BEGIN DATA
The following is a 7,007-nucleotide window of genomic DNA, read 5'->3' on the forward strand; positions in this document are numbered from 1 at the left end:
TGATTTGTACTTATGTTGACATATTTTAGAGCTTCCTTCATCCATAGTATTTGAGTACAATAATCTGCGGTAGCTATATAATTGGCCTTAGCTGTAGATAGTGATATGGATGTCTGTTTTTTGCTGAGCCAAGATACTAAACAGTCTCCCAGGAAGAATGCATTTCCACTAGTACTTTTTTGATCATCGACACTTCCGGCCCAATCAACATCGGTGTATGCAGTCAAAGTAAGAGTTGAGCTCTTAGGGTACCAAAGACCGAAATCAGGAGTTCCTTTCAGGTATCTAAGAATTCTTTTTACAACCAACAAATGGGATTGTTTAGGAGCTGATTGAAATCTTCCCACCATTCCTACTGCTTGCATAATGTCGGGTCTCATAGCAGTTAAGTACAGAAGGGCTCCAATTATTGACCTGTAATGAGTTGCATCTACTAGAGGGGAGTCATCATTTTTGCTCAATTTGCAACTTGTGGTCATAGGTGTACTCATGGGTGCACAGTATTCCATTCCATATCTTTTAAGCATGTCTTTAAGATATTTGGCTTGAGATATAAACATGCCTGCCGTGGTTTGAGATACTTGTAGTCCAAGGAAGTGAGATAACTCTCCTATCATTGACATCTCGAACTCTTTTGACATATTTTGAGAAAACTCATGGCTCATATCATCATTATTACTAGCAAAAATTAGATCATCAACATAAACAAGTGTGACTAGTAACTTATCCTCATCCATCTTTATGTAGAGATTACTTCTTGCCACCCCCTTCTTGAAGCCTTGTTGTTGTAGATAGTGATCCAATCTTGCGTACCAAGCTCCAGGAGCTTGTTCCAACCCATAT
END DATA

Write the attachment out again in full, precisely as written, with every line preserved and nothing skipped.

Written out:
The following is a 7,007-nucleotide window of genomic DNA, read 5'->3' on the forward strand; positions in this document are numbered from 1 at the left end:
TGATTTGTACTTATGTTGACATATTTTAGAGCTTCCTTCATCCATAGTATTTGAGTACAATAATCTGCGGTAGCTATATAATTGGCCTTAGCTGTAGATAGTGATATGGATGTCTGTTTTTTGCTGAGCCAAGATACTAAACAGTCTCCCAGGAAGAATGCATTTCCACTAGTACTTTTTTGATCATCGACACTTCCGGCCCAATCAACATCGGTGTATGCAGTCAAAGTAAGAGTTGAGCTCTTAGGGTACCAAAGACCGAAATCAGGAGTTCCTTTCAGGTATCTAAGAATTCTTTTTACAACCAACAAATGGGATTGTTTAGGAGCTGATTGAAATCTTCCCACCATTCCTACTGCTTGCATAATGTCGGGTCTCATAGCAGTTAAGTACAGAAGGGCTCCAATTATTGACCTGTAATGAGTTGCATCTACTAGAGGGGAGTCATCATTTTTGCTCAATTTGCAACTTGTGGTCATAGGTGTACTCATGGGTGCACAGTATTCCATTCCATATCTTTTAAGCATGTCTTTAAGATATTTGGCTTGAGATATAAACATGCCTGCCGTGGTTTGAGATACTTGTAGTCCAAGGAAGTGAGATAACTCTCCTATCATTGACATCTCGAACTCTTTTGACATATTTTGAGAAAACTCATGGCTCATATCATCATTATTACTAGCAAAAATTAGATCATCAACATAAACAAGTGTGACTAGTAACTTATCCTCATCCATCTTTATGTAGAGATTACTTCTTGCCACCCCCTTCTTGAAGCCTTGTTGTTGTAGATAGTGATCCAATCTTGCGTACCAAGCTCCAGGAGCTTGTTCCAACCCATAT